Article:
Whorton and Roberts also point to the events of the third day as an example of God using both supernatural and natural processes to create.They note that God did not command vegetation to come into being.Indeed, the authors admit as much: “God governs creation’s development by being [emphasis added]” (p. When discussing the problem of light being created before the sun, Whorton’s and Roberts’ constrained scientism is displayed for all to see.They argue that there are only two options: They argue that option 2 fits the data better because, according to them, a temporary light source implies that the source had the same mass, chemical composition, and thermonuclear processes as our sun, or that the laws of physics were different on the first three days.
They write: “He could have miraculously accelerated its growth, but the text does not imply that conclusion.
Umberto Cassuto writes: “The language is tranquil, undisturbed by polemic or dispute; the controversial note is heard indirectly, as it were, through the deliberate, quiet utterances of Scripture.”. Furthermore, Whorton and Roberts claim that although But if Whorton and Roberts had kept reading Psalm 19, they would have seen that the point of this text is that even though the creation does not audibly speak or communicate in human language, it nevertheless testifies to God’s existence and His power and glory, and that this testimony is universal.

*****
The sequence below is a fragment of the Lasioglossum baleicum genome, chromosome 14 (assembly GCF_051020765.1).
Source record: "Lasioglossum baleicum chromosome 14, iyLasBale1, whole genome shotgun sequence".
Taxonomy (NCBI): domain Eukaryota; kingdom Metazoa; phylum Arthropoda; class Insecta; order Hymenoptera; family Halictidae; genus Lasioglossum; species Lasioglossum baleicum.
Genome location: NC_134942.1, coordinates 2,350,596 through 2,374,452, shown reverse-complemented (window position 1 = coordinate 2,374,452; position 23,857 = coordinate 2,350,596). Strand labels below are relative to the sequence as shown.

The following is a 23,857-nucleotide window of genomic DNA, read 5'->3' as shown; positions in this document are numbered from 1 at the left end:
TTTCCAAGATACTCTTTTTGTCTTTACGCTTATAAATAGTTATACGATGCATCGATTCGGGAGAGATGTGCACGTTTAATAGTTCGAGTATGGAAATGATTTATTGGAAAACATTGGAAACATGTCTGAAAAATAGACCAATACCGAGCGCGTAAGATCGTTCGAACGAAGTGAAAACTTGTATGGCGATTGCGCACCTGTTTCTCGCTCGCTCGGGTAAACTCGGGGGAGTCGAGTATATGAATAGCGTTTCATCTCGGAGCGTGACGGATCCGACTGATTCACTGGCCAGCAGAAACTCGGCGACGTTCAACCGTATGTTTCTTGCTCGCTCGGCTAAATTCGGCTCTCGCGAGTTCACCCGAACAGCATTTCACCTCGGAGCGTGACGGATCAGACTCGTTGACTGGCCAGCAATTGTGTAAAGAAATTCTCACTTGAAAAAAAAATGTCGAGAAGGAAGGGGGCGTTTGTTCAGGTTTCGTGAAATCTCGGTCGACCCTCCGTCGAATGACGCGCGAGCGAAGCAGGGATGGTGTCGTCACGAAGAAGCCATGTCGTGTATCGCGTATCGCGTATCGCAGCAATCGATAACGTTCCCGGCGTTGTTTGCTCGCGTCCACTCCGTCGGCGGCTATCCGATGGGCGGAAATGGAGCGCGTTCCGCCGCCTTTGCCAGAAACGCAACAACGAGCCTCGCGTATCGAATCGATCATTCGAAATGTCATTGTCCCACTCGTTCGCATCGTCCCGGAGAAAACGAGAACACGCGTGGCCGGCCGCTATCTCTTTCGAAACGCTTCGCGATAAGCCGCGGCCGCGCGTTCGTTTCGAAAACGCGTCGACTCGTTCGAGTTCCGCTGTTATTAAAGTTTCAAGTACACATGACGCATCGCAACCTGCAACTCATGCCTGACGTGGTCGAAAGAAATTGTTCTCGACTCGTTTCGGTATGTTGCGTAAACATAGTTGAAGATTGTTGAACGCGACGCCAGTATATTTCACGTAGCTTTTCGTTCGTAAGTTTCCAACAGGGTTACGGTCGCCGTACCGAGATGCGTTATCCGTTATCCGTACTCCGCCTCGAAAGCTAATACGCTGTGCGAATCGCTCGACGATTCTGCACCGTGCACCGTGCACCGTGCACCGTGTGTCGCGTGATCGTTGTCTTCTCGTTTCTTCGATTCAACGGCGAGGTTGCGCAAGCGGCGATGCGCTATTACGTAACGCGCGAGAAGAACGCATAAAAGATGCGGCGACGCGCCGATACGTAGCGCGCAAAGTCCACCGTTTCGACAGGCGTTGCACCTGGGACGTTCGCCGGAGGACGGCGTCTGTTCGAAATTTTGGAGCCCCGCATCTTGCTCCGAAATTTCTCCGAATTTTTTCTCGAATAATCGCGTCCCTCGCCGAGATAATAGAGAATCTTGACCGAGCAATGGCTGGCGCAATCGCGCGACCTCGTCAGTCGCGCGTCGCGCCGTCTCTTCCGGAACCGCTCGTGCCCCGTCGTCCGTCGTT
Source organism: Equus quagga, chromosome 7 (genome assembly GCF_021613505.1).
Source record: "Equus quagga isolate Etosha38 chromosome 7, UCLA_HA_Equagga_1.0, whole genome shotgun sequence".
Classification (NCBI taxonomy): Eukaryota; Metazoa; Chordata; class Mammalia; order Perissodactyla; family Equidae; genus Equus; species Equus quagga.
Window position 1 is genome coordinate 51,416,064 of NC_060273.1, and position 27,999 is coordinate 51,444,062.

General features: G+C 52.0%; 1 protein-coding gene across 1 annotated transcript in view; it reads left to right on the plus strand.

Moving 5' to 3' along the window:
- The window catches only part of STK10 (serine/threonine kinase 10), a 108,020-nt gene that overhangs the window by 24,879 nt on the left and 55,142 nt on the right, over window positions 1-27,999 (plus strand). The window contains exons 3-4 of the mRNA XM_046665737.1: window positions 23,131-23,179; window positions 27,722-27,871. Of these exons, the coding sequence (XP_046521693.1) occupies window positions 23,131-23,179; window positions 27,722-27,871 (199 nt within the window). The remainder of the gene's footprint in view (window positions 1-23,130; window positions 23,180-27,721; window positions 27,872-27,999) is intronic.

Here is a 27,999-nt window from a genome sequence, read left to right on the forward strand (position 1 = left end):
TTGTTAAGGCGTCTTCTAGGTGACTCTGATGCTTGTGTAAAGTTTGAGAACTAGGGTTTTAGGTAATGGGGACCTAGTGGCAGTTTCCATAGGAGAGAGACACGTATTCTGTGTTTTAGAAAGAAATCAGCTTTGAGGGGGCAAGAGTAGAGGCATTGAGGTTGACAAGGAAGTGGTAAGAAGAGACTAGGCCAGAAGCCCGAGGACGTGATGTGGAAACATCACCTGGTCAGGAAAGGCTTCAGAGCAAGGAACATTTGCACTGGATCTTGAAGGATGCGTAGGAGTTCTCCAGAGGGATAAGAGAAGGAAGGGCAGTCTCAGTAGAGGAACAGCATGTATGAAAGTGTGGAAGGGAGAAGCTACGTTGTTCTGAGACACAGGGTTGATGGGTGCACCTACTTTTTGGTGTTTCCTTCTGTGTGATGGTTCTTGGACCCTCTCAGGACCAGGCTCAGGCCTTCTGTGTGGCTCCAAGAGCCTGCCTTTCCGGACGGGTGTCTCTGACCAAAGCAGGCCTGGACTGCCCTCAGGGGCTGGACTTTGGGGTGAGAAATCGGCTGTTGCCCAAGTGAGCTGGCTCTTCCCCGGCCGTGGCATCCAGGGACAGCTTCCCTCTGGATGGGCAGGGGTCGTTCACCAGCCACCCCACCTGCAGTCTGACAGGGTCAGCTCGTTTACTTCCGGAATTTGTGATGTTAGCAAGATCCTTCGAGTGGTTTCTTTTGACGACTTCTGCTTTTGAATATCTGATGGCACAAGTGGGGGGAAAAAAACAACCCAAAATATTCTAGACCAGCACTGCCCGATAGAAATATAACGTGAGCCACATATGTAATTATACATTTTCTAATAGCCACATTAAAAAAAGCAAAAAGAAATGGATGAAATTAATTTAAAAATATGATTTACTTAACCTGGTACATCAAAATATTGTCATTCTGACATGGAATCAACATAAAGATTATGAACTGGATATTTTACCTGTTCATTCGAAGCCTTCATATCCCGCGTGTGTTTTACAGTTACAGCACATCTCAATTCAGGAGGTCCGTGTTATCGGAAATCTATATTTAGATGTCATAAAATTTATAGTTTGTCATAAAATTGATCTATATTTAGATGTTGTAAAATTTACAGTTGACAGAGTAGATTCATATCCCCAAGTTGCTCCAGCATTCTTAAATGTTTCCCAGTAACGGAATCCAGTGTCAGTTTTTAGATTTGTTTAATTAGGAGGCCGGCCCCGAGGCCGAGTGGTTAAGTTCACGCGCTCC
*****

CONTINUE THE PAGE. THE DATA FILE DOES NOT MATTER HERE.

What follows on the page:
But if the Genesis account is intended to rebut these near Eastern cosmogonies, why would it adopt their suspect terminology? In the absence of any other explanatory material, an author’s purpose can only be derived from the text itself. Language and physical location present no barriers to ‘hearing’ and seeing God in creation.
By way of illustration, the authors cite the New Testament example of Jesus’ parable comparing the Kingdom of Heaven to a mustard seed.
The mustard seed may have been the smallest known to the Jews but it is not the smallest seed (Matt. Indeed, a closer examination of the original Greek shows that Jesus did not intend to convey any such thing.